Plan your shots!

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The last thing I want to discuss in this section is the weather and provide you with some resources. You obviously can’t shoot the stars if there is cloud cover, you should prepare your plans for shooting based on what the skies look like now and what you think they’ll look like overnight. I use this website to get regional views of the current cloud cover and trends of the clouds over the last 12-96 hours in the United States:

On the little map you can select one of the 3 digit names and it’ll pull up the current satellite image of the area. You can select Visible, Infrared (IR) either black and white or color, and water vapor. I mostly use Visible and IR, I use color IR in the summer to get more cloud contrast and B/W IR during the winter. Select a long timeframe in the drop down box and watch how the clouds move, try to get an idea of where the cloud breaks are now and where they could be in hours from now.

Also, in places like the desert southwest we get monsoonal moisture, this means afternoons during the summer thunderstorms will pop up and the sky will fill with clouds. Usually by night the clouds dissipate though, so look for patterns of cloud development, don’t just see a single image full of clouds and think “oh I can’t shoot tonight, it’s cloudy now.” In 2015 I mostly operated with that mindset and only went out shooting maybe a dozen times, in 2016 I told myself I’d go out no matter what and probably 90% of the time I end up being able to shoot at least some shots. Some of my best shots this year have come after I’ve decided to head to my shooting location while the sky is completely cloud covered, only for the clouds to clear at night and be full of bright stars.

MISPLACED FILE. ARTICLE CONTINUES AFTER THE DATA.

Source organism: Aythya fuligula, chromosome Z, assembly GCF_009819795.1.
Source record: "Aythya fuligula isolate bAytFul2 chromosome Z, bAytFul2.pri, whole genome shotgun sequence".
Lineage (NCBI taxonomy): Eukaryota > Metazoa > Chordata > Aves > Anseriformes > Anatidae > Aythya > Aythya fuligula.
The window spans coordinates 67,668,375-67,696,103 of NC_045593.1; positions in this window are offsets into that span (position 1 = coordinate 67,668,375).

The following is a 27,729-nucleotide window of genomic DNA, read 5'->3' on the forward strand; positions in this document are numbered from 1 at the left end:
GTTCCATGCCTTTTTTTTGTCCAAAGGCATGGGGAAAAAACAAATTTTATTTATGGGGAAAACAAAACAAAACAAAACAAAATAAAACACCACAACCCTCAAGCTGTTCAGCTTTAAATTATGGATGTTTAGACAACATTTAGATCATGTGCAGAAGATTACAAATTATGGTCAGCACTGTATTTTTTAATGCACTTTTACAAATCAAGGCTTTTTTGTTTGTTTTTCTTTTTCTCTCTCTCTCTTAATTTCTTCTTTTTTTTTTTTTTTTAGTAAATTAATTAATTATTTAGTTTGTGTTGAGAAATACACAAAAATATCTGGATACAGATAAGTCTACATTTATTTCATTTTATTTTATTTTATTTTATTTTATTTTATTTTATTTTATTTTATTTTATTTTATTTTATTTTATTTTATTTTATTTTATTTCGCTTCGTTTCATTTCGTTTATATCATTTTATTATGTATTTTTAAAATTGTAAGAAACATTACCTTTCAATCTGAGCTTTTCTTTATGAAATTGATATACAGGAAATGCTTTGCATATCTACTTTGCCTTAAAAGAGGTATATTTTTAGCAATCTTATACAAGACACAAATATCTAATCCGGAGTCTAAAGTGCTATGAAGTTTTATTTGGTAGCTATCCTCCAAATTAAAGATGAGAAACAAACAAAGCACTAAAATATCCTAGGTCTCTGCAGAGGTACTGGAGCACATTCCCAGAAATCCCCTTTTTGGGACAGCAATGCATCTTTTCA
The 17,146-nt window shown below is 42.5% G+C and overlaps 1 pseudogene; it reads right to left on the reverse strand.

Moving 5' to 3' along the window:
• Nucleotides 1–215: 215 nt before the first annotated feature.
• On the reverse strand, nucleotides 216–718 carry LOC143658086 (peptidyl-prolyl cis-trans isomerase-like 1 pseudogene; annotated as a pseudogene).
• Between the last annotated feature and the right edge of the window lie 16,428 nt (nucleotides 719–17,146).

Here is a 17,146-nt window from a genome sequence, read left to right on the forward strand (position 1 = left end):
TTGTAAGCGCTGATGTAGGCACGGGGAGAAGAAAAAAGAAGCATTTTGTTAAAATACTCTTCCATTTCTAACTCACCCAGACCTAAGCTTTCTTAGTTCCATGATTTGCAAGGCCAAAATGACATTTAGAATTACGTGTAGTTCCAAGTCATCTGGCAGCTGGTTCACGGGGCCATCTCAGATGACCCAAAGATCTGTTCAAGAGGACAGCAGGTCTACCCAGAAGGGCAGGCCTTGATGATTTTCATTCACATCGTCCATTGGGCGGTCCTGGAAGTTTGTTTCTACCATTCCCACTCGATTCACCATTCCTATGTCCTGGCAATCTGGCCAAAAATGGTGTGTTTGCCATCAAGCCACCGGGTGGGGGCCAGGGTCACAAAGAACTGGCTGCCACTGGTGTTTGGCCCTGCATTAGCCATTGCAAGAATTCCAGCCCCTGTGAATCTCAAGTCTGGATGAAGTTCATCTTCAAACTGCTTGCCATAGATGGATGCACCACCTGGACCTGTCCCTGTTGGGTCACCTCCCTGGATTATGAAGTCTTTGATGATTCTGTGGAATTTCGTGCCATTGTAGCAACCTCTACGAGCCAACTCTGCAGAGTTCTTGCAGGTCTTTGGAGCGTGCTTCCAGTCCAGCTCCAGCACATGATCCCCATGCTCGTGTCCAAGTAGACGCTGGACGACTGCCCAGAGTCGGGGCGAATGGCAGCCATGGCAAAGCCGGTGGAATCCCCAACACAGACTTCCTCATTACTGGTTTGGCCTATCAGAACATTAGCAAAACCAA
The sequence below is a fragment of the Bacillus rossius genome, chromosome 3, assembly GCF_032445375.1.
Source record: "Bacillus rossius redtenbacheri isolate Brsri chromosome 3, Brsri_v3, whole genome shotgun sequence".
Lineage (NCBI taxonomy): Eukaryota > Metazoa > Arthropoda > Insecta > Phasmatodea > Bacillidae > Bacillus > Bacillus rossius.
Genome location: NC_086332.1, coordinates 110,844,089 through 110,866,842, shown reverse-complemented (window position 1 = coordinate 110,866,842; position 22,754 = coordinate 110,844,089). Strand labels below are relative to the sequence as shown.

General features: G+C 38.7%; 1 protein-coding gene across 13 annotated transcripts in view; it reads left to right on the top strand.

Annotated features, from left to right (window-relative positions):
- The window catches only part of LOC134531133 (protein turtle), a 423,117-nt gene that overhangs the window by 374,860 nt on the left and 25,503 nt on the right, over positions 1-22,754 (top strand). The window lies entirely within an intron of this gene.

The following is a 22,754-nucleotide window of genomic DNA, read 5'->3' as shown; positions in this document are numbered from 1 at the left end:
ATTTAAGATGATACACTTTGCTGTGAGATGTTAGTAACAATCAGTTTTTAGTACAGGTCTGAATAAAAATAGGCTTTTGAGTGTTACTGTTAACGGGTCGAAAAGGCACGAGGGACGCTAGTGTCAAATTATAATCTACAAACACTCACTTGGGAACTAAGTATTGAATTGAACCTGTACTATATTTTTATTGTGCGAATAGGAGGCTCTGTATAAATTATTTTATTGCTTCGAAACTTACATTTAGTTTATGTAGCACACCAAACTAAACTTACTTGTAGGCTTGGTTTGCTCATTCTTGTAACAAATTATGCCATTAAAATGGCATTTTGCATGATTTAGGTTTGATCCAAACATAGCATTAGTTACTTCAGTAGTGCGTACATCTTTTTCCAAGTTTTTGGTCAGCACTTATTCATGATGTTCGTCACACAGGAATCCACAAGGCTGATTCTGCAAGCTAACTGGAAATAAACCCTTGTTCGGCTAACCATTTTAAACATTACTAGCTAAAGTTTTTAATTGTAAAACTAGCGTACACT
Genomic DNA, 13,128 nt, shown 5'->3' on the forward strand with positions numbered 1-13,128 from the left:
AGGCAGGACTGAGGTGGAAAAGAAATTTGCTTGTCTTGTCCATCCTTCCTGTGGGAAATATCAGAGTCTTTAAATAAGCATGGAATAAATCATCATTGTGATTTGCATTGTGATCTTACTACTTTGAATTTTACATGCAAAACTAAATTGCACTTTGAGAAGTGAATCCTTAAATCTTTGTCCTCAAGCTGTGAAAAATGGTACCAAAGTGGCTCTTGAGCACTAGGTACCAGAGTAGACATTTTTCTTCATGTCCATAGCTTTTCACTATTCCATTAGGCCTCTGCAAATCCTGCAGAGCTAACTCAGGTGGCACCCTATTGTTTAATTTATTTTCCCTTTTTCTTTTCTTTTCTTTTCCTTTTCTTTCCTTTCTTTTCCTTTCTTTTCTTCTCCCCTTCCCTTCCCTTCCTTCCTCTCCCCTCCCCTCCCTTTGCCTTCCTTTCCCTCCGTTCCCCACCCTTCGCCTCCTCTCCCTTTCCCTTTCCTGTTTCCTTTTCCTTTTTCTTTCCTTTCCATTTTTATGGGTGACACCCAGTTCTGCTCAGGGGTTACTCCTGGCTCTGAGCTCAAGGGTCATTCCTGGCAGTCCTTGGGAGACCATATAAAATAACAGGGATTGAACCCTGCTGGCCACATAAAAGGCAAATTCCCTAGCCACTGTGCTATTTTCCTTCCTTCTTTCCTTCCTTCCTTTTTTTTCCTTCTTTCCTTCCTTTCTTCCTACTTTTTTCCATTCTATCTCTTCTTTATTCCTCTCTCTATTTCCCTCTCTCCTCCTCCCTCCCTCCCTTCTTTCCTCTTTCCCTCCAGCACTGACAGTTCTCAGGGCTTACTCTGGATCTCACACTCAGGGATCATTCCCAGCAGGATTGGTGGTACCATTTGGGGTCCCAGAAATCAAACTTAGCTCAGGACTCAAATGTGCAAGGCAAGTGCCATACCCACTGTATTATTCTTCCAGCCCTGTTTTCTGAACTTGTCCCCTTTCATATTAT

A few other things you’ll need, especially for the tracking mount, you’ll need an app to give you the precise location of Polaris (the north star) in order to align your tracking mount to the earth’s axis. I use “PolarFinder”, it gives you options for tracking mounts which will display where you need to put Polaris in your polar scope. Once downloaded, make sure you have the mount set to iOptron, and take a look through your scope to get an idea of what it looks like. I also recommend downloading Stellarium, either to your computer or your smartphone, it’s a fantastic app which will show you exactly what is in the sky at a given time and date at your location. You’ll need your GPS location for the polar finder and Stellarium (if it doesn’t set automatically), there are free apps that easily give you that, once you have your GPS coordinates you can enter that info into those apps.

Next we'll discuss the critical aspects of Nightscape Photography, beginning with the most important factor for generating a high quality Nightscape Image, the lens: Critical Aspects of Nightscape Photography - Lenses